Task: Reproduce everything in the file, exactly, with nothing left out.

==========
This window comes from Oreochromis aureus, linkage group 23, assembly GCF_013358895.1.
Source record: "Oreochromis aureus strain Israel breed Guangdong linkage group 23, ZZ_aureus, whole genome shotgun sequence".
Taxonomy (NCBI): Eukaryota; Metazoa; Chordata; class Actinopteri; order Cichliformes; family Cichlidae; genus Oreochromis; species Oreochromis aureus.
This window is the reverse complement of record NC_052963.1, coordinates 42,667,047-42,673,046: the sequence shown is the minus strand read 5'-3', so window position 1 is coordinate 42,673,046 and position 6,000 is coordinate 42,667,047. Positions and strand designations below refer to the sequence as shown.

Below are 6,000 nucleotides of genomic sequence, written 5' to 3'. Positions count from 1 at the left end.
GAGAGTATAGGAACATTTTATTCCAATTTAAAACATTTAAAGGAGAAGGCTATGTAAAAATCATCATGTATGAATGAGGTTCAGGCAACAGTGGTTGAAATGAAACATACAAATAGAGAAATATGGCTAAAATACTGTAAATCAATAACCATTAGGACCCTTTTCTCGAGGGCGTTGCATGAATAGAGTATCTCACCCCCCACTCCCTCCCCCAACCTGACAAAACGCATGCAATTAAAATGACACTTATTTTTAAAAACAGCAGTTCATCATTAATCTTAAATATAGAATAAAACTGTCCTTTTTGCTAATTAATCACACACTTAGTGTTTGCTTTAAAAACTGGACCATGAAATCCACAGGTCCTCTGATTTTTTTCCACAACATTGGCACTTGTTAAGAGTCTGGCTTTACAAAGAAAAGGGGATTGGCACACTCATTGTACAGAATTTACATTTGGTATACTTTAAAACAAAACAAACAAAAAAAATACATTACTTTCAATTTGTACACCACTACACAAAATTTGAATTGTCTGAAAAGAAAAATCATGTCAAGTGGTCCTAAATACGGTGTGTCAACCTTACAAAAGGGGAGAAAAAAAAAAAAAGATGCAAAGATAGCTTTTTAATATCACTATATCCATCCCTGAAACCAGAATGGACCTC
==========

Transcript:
This window comes from Oreochromis aureus, linkage group 23, assembly GCF_013358895.1.
Source record: "Oreochromis aureus strain Israel breed Guangdong linkage group 23, ZZ_aureus, whole genome shotgun sequence".
Taxonomy (NCBI): Eukaryota; Metazoa; Chordata; class Actinopteri; order Cichliformes; family Cichlidae; genus Oreochromis; species Oreochromis aureus.
This window is the reverse complement of record NC_052963.1, coordinates 42,667,047-42,673,046: the sequence shown is the minus strand read 5'-3', so window position 1 is coordinate 42,673,046 and position 6,000 is coordinate 42,667,047. Positions and strand designations below refer to the sequence as shown.

Below are 6,000 nucleotides of genomic sequence, written 5' to 3'. Positions count from 1 at the left end.
GAGAGTATAGGAACATTTTATTCCAATTTAAAACATTTAAAGGAGAAGGCTATGTAAAAATCATCATGTATGAATGAGGTTCAGGCAACAGTGGTTGAAATGAAACATACAAATAGAGAAATATGGCTAAAATACTGTAAATCAATAACCATTAGGACCCTTTTCTCGAGGGCGTTGCATGAATAGAGTATCTCACCCCCCACTCCCTCCCCCAACCTGACAAAACGCATGCAATTAAAATGACACTTATTTTTAAAAACAGCAGTTCATCATTAATCTTAAATATAGAATAAAACTGTCCTTTTTGCTAATTAATCACACACTTAGTGTTTGCTTTAAAAACTGGACCATGAAATCCACAGGTCCTCTGATTTTTTTCCACAACATTGGCACTTGTTAAGAGTCTGGCTTTACAAAGAAAAGGGGATTGGCACACTCATTGTACAGAATTTACATTTGGTATACTTTAAAACAAAACAAACAAAAAAAATACATTACTTTCAATTTGTACACCACTACACAAAATTTGAATTGTCTGAAAAGAAAAATCATGTCAAGTGGTCCTAAATACGGTGTGTCAACCTTACAAAAGGGGAGAAAAAAAAAAAAAGATGCAAAGATAGCTTTTTAATATCACTATATCCATCCCTGAAACCAGAATGGACCTC